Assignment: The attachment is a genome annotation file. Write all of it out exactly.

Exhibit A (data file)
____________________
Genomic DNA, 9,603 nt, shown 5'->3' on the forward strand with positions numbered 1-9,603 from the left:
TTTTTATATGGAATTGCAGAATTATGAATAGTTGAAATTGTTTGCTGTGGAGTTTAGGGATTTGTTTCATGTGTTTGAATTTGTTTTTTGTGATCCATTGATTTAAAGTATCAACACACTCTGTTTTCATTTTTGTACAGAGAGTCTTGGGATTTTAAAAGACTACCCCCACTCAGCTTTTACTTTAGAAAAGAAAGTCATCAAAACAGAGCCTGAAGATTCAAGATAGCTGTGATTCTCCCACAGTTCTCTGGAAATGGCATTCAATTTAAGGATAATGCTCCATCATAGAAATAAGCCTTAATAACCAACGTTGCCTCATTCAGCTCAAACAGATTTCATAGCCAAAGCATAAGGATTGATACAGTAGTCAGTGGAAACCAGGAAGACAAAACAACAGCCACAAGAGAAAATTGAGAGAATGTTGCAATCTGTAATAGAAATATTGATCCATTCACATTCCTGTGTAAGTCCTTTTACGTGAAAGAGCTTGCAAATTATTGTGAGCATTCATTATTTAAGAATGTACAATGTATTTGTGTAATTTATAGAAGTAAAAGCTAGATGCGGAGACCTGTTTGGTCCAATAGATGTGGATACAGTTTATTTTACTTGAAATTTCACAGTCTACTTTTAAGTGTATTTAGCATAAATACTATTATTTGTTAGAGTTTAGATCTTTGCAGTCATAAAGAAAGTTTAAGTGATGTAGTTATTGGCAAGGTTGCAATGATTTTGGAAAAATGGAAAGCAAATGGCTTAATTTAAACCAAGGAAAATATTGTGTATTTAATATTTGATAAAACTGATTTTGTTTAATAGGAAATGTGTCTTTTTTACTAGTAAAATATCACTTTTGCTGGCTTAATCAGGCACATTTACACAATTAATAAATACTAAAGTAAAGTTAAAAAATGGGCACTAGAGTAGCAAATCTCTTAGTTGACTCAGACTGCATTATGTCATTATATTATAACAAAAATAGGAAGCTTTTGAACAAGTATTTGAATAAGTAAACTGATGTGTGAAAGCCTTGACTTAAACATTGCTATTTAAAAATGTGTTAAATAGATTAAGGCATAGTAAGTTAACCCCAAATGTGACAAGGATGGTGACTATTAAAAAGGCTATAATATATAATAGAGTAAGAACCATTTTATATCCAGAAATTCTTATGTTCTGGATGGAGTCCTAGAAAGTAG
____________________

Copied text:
Genomic DNA, 9,603 nt, shown 5'->3' on the forward strand with positions numbered 1-9,603 from the left:
TTTTTATATGGAATTGCAGAATTATGAATAGTTGAAATTGTTTGCTGTGGAGTTTAGGGATTTGTTTCATGTGTTTGAATTTGTTTTTTGTGATCCATTGATTTAAAGTATCAACACACTCTGTTTTCATTTTTGTACAGAGAGTCTTGGGATTTTAAAAGACTACCCCCACTCAGCTTTTACTTTAGAAAAGAAAGTCATCAAAACAGAGCCTGAAGATTCAAGATAGCTGTGATTCTCCCACAGTTCTCTGGAAATGGCATTCAATTTAAGGATAATGCTCCATCATAGAAATAAGCCTTAATAACCAACGTTGCCTCATTCAGCTCAAACAGATTTCATAGCCAAAGCATAAGGATTGATACAGTAGTCAGTGGAAACCAGGAAGACAAAACAACAGCCACAAGAGAAAATTGAGAGAATGTTGCAATCTGTAATAGAAATATTGATCCATTCACATTCCTGTGTAAGTCCTTTTACGTGAAAGAGCTTGCAAATTATTGTGAGCATTCATTATTTAAGAATGTACAATGTATTTGTGTAATTTATAGAAGTAAAAGCTAGATGCGGAGACCTGTTTGGTCCAATAGATGTGGATACAGTTTATTTTACTTGAAATTTCACAGTCTACTTTTAAGTGTATTTAGCATAAATACTATTATTTGTTAGAGTTTAGATCTTTGCAGTCATAAAGAAAGTTTAAGTGATGTAGTTATTGGCAAGGTTGCAATGATTTTGGAAAAATGGAAAGCAAATGGCTTAATTTAAACCAAGGAAAATATTGTGTATTTAATATTTGATAAAACTGATTTTGTTTAATAGGAAATGTGTCTTTTTTACTAGTAAAATATCACTTTTGCTGGCTTAATCAGGCACATTTACACAATTAATAAATACTAAAGTAAAGTTAAAAAATGGGCACTAGAGTAGCAAATCTCTTAGTTGACTCAGACTGCATTATGTCATTATATTATAACAAAAATAGGAAGCTTTTGAACAAGTATTTGAATAAGTAAACTGATGTGTGAAAGCCTTGACTTAAACATTGCTATTTAAAAATGTGTTAAATAGATTAAGGCATAGTAAGTTAACCCCAAATGTGACAAGGATGGTGACTATTAAAAAGGCTATAATATATAATAGAGTAAGAACCATTTTATATCCAGAAATTCTTATGTTCTGGATGGAGTCCTAGAAAGTAG